In February 2015, Newark attorney Julien Neals was nominated by President Obama for a federal judgeship. Neals’ nomination then sat in limbo before the Republican-controlled Senate for nearly two years before the election of President Trump ended his chances. Today, more than six years later, Neals is getting a second shot to become a federal judge.
Julien Xavier Neals was born in Newark, NJ on January 1, 1965. Neals graduated from Morehouse College in 1984 and then spent the next few years as a self-employed musician. He then attended Emory University School of Law, getting his J.D in 1991.
After graduating, Neals clerked on the Superior Court of New Jersey and then joined the Secaucus office of Chasan Leyner & Lamparello, PC, where he became a Partner in 2003. In 2006, Neals was chosen by Mayor Cory Booker to serve on the Newark Municipal Court.
In 2008 Booker tapped Neals to be the city’s Corporation Counsel. In 2010, Neals shifted position again, to become the City’s Business Administrator as well. Since 2015, Neals has been serving as County Counsel and acting County Administrator for Bergen County.
History of the Seat
The seat Neals has been nominated for opened on February 10, 2015, with Judge William Martini’s move to senior status. On February 26, 2015, upon Booker’s recommendation, Neals was nominated by President Obama to fill the vacancy opening with Judge Faith Hochberg’s move to senior status on March 6, 2015. Neals received a hearing before the Senate Judiciary Committee on September 30, 2015 and was approved by voice vote on November 5, 2015. However, the nomination sat on the Senate floor without action for 14 months before the inauguration of President Trump resulted in its withdrawal.
In 2017, Booker and the Trump Administration attempted to reach an agreement of New Jersey nominees that would include the renomination of Neals to fill a district court vacancy. However, the deal never came to fruition and Neals was not renominated. Instead, the vacancy left by Judge Hochberg, along with six other New Jersey vacancies were left without nominees throughout the Trump Presidency.
Neals spent the first half of his legal career as an attorney with Chasan Leyner & Lamparello, where he handled general litigation, including around 35 trials. Among the notable matters he handled at the firm, he represented the City of Paterson in defending against lawsuits alleging excessive force resulting from a riot at the City’s Peruvian Day festival.
In 2008, Neals became the Corporation Counsel for the City of Newark, which began the second phase of his career, where he primarily worked within municipalities. As Corporation Counsel, Neals helped implement the city’s community court project as an alternative to jail for petty crimes. He also oversaw the repeal of the City’s loitering ordinance, which had been declared unconstitutional by the New Jersey Supreme Court.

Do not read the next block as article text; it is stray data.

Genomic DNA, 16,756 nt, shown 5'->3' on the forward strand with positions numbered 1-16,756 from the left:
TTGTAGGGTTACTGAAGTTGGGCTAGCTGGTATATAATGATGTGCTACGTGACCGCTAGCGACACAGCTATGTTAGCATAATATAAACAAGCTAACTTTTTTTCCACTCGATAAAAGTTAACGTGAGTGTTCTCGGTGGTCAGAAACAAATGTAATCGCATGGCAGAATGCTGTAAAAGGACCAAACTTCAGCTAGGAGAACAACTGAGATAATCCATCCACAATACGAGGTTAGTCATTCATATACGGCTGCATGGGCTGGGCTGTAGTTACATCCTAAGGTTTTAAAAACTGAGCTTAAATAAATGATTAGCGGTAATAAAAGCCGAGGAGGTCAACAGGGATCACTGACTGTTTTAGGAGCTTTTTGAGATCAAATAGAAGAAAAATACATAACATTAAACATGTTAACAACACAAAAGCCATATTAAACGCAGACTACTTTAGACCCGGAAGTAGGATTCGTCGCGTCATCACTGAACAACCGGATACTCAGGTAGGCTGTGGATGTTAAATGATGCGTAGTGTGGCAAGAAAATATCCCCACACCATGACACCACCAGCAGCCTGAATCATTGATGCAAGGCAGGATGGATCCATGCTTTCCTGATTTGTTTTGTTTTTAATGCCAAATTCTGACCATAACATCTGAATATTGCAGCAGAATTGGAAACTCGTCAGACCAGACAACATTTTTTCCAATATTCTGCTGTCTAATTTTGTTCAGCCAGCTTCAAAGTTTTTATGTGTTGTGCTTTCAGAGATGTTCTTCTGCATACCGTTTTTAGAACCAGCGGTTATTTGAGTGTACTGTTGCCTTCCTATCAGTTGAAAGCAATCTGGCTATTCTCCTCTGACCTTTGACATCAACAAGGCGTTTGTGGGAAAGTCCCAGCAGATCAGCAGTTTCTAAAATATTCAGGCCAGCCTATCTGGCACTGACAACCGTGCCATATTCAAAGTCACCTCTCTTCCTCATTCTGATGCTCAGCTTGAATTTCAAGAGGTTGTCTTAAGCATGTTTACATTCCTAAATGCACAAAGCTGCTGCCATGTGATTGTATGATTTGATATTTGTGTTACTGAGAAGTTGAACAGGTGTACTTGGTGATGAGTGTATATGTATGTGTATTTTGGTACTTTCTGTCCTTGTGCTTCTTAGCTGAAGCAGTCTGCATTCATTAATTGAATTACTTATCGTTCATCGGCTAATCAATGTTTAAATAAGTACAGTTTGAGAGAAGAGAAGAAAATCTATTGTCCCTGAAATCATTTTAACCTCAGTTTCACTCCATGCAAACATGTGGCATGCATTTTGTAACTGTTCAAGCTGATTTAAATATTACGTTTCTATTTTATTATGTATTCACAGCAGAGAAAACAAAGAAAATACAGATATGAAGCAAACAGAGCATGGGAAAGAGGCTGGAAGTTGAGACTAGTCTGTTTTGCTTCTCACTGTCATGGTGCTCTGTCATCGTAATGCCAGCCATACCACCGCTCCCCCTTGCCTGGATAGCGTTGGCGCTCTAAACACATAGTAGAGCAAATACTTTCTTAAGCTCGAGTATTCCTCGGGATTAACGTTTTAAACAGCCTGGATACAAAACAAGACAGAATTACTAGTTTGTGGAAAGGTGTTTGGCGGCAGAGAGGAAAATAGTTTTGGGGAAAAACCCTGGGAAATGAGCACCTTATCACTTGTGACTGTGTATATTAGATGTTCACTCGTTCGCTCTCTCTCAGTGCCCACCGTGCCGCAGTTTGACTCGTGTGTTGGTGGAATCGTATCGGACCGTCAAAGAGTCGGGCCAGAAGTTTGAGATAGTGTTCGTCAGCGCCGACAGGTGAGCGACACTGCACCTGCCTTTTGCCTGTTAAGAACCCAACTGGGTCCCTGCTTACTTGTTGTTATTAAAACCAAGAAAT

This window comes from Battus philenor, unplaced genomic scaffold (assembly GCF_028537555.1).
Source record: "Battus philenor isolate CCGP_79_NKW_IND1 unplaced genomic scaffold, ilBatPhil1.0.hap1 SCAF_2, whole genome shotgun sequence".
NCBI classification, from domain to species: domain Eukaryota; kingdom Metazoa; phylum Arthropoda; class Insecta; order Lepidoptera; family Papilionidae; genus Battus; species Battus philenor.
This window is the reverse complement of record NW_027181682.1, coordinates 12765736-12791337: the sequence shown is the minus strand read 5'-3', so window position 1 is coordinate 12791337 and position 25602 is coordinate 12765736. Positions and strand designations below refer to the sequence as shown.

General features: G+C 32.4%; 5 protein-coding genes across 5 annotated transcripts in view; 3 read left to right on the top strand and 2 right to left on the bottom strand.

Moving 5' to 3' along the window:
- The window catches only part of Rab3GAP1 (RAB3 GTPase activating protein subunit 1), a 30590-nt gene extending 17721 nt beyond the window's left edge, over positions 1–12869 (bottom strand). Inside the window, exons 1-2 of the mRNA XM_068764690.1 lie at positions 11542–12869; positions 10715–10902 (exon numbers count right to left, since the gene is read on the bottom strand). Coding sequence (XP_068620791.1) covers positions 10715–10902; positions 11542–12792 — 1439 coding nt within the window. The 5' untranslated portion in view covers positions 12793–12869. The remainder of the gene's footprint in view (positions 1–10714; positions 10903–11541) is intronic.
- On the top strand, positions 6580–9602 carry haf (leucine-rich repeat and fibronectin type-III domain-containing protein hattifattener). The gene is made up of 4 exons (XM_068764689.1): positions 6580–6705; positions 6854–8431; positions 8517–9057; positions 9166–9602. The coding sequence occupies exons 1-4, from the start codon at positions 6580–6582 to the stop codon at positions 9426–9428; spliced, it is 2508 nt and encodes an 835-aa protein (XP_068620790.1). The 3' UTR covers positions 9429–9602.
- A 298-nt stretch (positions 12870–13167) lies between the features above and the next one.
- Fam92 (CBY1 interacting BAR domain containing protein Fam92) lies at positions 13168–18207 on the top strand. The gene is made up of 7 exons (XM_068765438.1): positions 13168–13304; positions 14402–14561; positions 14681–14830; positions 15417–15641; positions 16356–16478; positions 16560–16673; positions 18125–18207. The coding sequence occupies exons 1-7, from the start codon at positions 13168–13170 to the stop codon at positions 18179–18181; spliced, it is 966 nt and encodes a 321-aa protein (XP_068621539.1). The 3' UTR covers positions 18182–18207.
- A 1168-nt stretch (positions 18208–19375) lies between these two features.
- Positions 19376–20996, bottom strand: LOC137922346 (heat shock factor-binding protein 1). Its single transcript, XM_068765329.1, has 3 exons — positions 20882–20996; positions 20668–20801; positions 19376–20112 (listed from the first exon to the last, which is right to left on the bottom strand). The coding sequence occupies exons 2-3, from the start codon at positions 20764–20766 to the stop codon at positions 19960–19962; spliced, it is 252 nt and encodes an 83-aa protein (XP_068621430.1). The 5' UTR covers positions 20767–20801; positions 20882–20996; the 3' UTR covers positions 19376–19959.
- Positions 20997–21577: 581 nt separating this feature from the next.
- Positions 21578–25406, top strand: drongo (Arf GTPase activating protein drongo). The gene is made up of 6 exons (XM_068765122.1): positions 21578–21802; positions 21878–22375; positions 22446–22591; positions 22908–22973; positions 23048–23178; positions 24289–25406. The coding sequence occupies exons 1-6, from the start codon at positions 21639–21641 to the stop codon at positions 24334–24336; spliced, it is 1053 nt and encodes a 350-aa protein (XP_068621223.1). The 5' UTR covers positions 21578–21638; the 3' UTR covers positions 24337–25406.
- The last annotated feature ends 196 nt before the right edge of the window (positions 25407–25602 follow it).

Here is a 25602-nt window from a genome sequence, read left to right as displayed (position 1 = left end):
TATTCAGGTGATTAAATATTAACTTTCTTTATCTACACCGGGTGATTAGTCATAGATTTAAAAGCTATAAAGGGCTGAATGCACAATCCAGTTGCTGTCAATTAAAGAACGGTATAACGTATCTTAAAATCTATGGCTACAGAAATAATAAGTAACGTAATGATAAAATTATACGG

During his tenure as Corporation Counsel, Neals was also the target of a blackmail attempt, in which his subordinate Neil Braunstein threatened to accuse Neals of corruption and workplace discrimination if he was not given a promotion and $750,000 in cash. After Neals reported the attempt, Braunstein was criminally charged, convicted, fired, and had his law license suspended.
After his tenure as Corporation Counsel, Neals served as the City’s Business Adminstrator, where, due to declining revenues, Neals was forced to cut back on police expenditures, and as County Counsel for Bergen County.
Neals served as the Chief Judge of the Newark Municipal Court from 2006 to 2008, a court with jurisdiction over traffic infractions, housing and code violations, and minor criminal offenses. As Chief Judge of the court, Neals supervised the other judges and presided over approximately 6000 cases.
Deprived of new judges for the last four years, the District of New Jersey is desperately short-handed. As Neals’ past nomination was approved by a Republican-controlled Senate Judiciary Committee without opposition, one could argue that his current nomination should receive similar support.
However, there may be reasons why Neals’ current nomination may draw greater opposition than his previous one. In particular, Neals having presided over cuts to the Newark Police Department may draw greater salience in the backdrop of police reform movements and calls to “defund the police.”
Nonetheless, Neals is still much more likely than not to be confirmed. However, he may draw more active opposition than his nomination did in 2015.
 Sen. Comm. on the Judiciary, 114th Cong. Julien Neals: Questionnaire for Judicial Nominees 2.
 See id. at 1.
 See Andrew Jacobs, Booker is Losing 2 Top Officials, 18 Months Into His Newark Administration, N.Y. Times, Jan. 5, 2008.
 See Andrew Seidman and Jonathan Tamari, Trump Poised to Nominate Christie Ally for U.S. Attorney in Complex Political Deal, Philadelphia Inquirer, Aug. 11, 2017.
 See Neals, supra n. 1 at 40.
 Rossmorey et al. v. City of Paterson, et al., 2:97-cv-03964-JLL-RJH (D.N.J.).
 See Donna Leinwand, Alternative Courts Gain Ground for Petty Crimes, USA Today, June 10, 2008.
 See Rohan Mascarenhas, Newark City Attorney Is Arrested for Alleged Blackmail of Boss, NJ.com, Apr. 2, 2009, https://www.nj.com/news/2009/05/newark_attorney_arrested_at_ci.html.
 See Debra Cassens Weiss, Lawyer is Suspended from Law Practice for Taking Quest for a Promotion Too Far, ABA Journal, May 10, 2012, https://www.abajournal.com/news/article/lawyer_is_suspended_from_law_practice_for_taking_quest_for_a_promotion_too_.
 See David Ariosto, As City Cutbacks Cause Police Layoffs, Bullets in Night Claim Young Mother’s Life, CNN.com, Oct. 28, 2012.
 See Neals, supra n. 1 at 33-34.
 See id.
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